By Liz Morrish
It is 6.45am and swimmers, volunteers, boaters and organisers are assembling at Dutchman’s Landing, Catskill New York. Many of us haven’t met before, but it seems already as if people are gelling into their assigned roles.
This is the meaning of team work and it is the swimmers who are at the centre of this event. Everybody is here to make sure that they swim their swim. This explains why all the volunteers are here, but why did the swimmers themselves choose to participate in this particular event?
The scale of the challenge was an obvious factor, with several swimmers having done Channel swims or other marathon swims, and looking for another testing event. It is also clear that the Mighty Hudson itself is a huge part of the attraction.
“I have raced a lot in the Hudson and I have a deep affinity with the river,” wrote Mark Spratt.
Susan Kirk is in awe of the river, “Swimming in the Mighty Hudson is an amazing privilege, experience, and challenge! Sometimes she does not play nice and denies you a finish.”
“It is a unique event in the beautiful Hudson River with so many amazing swim friends!” says Kimberly Plewa.
Mina Elnaccash is lyrical about the Hudson:
“I grew up in Westchester County, near the Hudson River, and now my brothers reside in the Hudson Valley. Living in the Boston area I miss NY sometimes, so it’s a bit of a homecoming every time I visit. I have fond memories of sitting by a Hudson Line train station watching the lightning in the rainstorms traveling up and down the river between us and the city – you could always see the storm in the distance even when it was nearly 30 miles away. The river seemed so massive and intimidating then. Swimming seems to make all those points on the water a little closer together.”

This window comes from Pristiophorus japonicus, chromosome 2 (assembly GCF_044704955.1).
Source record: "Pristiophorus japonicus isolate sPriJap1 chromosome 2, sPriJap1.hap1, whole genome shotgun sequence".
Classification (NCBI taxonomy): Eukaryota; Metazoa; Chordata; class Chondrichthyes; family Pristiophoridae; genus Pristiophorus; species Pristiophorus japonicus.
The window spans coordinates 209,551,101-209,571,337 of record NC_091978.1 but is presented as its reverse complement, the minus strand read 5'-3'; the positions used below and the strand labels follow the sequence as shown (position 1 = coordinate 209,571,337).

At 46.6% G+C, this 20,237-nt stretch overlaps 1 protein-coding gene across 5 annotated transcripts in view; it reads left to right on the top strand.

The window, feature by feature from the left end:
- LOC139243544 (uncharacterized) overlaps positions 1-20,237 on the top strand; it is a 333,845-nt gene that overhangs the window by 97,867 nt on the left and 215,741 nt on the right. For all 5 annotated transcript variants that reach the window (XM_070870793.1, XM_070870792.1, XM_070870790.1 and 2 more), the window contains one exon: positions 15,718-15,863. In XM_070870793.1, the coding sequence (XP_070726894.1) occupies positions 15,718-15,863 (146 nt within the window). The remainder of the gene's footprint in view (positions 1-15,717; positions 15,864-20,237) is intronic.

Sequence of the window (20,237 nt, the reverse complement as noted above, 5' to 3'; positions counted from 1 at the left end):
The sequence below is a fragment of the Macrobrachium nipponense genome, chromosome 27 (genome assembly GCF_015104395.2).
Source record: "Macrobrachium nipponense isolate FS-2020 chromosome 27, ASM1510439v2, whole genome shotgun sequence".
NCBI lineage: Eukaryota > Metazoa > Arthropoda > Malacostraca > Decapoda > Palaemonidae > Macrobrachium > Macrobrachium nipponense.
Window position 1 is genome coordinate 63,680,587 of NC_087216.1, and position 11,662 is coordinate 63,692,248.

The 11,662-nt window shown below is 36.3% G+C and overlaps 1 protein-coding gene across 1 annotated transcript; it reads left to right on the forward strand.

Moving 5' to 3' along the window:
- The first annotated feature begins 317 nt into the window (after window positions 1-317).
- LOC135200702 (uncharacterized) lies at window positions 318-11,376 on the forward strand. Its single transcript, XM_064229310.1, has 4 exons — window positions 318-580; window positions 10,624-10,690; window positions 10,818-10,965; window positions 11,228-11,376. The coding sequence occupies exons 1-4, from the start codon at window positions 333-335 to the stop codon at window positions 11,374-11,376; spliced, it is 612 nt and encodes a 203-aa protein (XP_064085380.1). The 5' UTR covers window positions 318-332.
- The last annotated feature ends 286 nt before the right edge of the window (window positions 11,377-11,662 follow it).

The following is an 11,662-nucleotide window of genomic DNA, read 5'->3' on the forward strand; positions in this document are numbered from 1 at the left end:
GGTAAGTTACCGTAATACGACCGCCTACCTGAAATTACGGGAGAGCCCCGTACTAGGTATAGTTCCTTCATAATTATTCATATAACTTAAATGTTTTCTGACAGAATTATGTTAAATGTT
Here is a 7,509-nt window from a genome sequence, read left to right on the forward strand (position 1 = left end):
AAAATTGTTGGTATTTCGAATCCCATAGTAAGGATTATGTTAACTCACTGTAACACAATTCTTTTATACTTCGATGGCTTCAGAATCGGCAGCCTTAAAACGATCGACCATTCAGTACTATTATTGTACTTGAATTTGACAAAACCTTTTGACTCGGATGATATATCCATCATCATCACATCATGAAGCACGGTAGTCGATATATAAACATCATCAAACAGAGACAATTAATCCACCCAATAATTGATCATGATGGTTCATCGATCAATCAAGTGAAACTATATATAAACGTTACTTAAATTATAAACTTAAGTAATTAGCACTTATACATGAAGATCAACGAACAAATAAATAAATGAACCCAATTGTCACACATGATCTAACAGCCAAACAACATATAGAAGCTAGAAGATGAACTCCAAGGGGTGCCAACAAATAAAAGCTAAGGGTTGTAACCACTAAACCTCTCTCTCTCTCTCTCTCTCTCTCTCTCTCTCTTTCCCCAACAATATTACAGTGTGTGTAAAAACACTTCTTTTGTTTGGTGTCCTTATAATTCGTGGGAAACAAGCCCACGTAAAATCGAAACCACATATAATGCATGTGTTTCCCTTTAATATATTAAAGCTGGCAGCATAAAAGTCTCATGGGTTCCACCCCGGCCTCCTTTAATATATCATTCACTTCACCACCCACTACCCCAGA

Ed Riley summarizes, “it’s the gold standard for marathon swimming. it not only measures your endurance but also speed and uniquely your recovery.”
Bob Heiss probably speaks for everyone as he feels challenge, friendship, camaraderie and scenery all play a part.
“For me, swimming is a lifestyle. I love the challenge of a tough swim and the preparation and training necessary to do well. I feel part of the swimming community and have developed many close friendships through the years. Several of my friends are participating in various stages of the 8 Bridges this year, so camaraderie is a strong motivator. Stage 6 is a beautiful part of the Hudson, a scene I see daily, and I want to be a part of it. Finally, in the words of George Mallory when asked why he wanted to climb Mt. Everest, “Because it’s there.”
It is clear that considerable lustre has attached itself, with justification, to the reputations of the organisers, Rondi Davies and David Barra.
“Such an amazing event, so well organized and distinctive, Rondi and David are top quality people,” was a frequent comment.
Rondi and David’s reputations rest not only on their legendary organisational abilities, but also on their own inspirational performances in marathon swimming. Rondi delivered a time of 5:44:47 in a 2011 round-Manhattan swim, and also completed all 7 stages of 8 Bridges in 2012. David Barra has accomplished the triple crown of marathon swimming, (Catalina Channel, English Channel and Round-Manhattan swims). He completed the 20-mile Provincetown to Plymouth swim in Massachusetts and the 25-mile In Search of Memphre, a cross-border swim from Vermont (USA) to Quebec (Canada), In 2015, Barra completed a 38-mile crossing of Cayuga Lake in New York in 23 hours 26 minutes. In 2017, he was inducted into the International Marathon Swimming Hall of Fame.
This is season 7 of 8 Bridges, and under Rondi and David’s guidance, everybody is in good hands with a prospect of a truly memorable swim.